As you all may know the Antares rocket and its cargo spacecraft suffered a catastrophic failure shortly after liftoff Tuesday evening at NASA's Wallops facility. The explosion can be seen in the GOES-13 shortwave IR animation (courtesy of Scott Bachmeier, CIMSS) The thermal signature from the explosion and fire is evident within the red circle: the IR brightness temperature was 292.2K on the 22:30 UTC image (darker black pixel), compared to 286.9 and 286.7 K on the 22:15 UTC and 22:45 UTC images, respectively. In addition satellite imagery showed a glacial silt event in the Gulf of Alaska (MODIS-Aqua rgb image). Silt is granular material of a size between sand and clay whose mineral origin is quartz and feldspar. Silt occurs as a soil or sediment mixed in suspension with water.

October 28, 2014

Dust blowing in Rocky Mountain Region. Increased NO2 over Great Lakes Region and Rocky Mountain Region

The MODIS AOD image, below left, shows low values of AOD across the country for today. There does appear to be scattered increases in AOD in the Southwest region. Large cloud coverage in the eastern portion of the country deterred retrieval efforts and there are large gaps in the AOD product. The KNMI OMI NRT NO2 product below right, shows increases in NO2 throughout the troposphere. There appears to be an increase in the NO2 in the Great Lakes region as well as the Rocky Mountain Region. There is also a large increase in NO2 in southern California.

The surface PM 2.5 model, courtesy NAAPS below left, shows continuing dust blowing in the Ohio River Valley region and into the Midwest region. This model also shows an increase in the surface sulfates in the Mid Atlantic region and increased surface smoke concentrations in the Southeast region which correlates well with local fires. The AIRS Dust Score, below right, shows an increased region of blowing dust in the Rocky Mountain Region.

October 27, 2014

Prescribed Fires in SE, Wildfires in Pacific NW

The dense concentration of smoke over the Southeast continues to be a problem, measuring Moderate AQIs for the day (EPA AirNow, right). The NAAPS aerosol model (left) predicts the smoke concentration to have reached 16 ug/m^3 in the Southeast and is predicted to diffuse eastward as the week progresses. It is not clear exactly where the smoke is coming from, but part of the plumes seem to originate from small prescribed fires in the region, such as the Shenandoah National Park Fire in Virginia, which is active and has been last reported to have burned 35 acres (inciweb.nwcg.gov). Fires are also burning parts of the Pacific Northwest, except much larger than those previously discussed, such as the Malheur National Forest Fire in Oregon, which has burned up to 66,179 acres to date.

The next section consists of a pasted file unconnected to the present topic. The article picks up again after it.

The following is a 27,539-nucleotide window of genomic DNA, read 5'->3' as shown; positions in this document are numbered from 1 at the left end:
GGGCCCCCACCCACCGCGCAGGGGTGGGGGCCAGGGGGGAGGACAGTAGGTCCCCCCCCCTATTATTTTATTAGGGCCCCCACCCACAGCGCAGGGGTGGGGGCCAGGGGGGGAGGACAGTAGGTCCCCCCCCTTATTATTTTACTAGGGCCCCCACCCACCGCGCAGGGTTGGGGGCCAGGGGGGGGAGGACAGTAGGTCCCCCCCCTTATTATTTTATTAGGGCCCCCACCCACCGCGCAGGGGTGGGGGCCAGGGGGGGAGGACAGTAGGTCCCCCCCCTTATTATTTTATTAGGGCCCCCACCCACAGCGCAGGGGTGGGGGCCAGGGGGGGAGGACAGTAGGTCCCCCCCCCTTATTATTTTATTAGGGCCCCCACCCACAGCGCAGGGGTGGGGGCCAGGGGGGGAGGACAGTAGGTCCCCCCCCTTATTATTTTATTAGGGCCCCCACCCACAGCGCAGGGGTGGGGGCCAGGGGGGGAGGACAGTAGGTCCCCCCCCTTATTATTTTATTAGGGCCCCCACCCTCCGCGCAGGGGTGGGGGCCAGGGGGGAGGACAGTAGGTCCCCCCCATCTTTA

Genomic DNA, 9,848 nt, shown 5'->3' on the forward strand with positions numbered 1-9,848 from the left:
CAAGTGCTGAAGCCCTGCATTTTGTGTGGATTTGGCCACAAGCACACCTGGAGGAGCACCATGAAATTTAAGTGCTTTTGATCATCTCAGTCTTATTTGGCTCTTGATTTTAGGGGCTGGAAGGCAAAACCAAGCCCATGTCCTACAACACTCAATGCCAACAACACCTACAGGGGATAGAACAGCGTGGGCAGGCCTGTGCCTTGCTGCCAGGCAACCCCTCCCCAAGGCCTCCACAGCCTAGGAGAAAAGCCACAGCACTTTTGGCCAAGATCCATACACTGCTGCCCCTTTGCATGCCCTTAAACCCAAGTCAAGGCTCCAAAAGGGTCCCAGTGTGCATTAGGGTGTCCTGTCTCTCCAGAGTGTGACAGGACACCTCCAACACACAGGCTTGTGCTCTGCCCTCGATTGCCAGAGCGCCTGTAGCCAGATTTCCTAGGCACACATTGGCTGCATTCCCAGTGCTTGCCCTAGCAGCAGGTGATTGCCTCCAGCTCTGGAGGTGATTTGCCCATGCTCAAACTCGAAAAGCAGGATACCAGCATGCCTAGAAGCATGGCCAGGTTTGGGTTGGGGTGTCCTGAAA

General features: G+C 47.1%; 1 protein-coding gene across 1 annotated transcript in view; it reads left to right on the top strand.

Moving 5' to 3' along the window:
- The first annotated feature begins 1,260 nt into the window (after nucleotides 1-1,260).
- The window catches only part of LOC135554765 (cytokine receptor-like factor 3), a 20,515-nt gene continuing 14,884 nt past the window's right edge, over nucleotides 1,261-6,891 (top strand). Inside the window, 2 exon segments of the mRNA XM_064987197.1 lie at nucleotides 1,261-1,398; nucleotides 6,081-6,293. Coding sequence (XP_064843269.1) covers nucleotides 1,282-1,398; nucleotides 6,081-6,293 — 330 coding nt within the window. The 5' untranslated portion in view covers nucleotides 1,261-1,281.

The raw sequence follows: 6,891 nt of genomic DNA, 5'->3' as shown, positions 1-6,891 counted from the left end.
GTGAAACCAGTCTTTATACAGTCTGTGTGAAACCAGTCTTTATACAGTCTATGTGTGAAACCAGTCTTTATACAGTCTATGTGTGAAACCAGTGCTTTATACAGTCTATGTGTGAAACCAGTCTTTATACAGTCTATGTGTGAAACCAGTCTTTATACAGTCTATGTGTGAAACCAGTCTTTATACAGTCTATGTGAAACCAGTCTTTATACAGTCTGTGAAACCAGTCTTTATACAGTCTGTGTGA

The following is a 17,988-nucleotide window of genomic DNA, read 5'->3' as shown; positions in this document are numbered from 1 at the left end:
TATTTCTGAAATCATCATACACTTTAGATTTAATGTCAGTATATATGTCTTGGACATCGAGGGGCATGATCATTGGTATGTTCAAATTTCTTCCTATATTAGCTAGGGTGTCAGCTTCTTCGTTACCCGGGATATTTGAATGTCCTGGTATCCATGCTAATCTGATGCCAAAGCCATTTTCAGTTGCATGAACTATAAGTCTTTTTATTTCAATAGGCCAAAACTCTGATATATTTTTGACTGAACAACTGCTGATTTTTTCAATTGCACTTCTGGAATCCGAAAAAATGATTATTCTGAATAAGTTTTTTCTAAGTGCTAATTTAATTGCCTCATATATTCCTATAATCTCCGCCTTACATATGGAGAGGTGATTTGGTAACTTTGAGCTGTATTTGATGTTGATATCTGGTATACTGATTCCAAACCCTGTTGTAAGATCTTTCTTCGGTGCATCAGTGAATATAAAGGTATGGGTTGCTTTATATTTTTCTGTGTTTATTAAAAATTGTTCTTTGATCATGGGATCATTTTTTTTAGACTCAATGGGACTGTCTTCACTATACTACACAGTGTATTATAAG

October 25, 2014

Weekend Edition: Fires in Texas, Arkansas leading to smoke in the Southeast

Two fires as streaming smoke eastward towards the US Southeast. The smoke is forecasted to cover much of the southeast in the MMM forecast. A broad band of moderate PM AQI starts in Texas and works its way northeast today.

Update: October 26, 2014

Fires continue across the south and are likely due to land clearing. A fire northeast of Houston is burning in Texas, but a number of fires are seen in the image below in Arkansas.

October 24, 2014

Moderate AQI Across Midwest

The EPA AQI loop below left shows a swath of Moderate AQI from the Great Lakes through the Great Plains and into the Mississippi Valley. This area corresponds in part to the areas of high NO2 shown in the Tropospheric NO2 image below right. There are also patches of Moderate AQI in the Pacific Southwest and Southeast.

The NPS webcam image below left shows the view from Big Bend National Park in southwest Texas, on the edge of the area of Moderate AQI shown in the image above. Images taken in clear and hazy conditions are shown below right for comparison. The image shows somewhat hazy conditions, in keeping with the AQI levels around that area.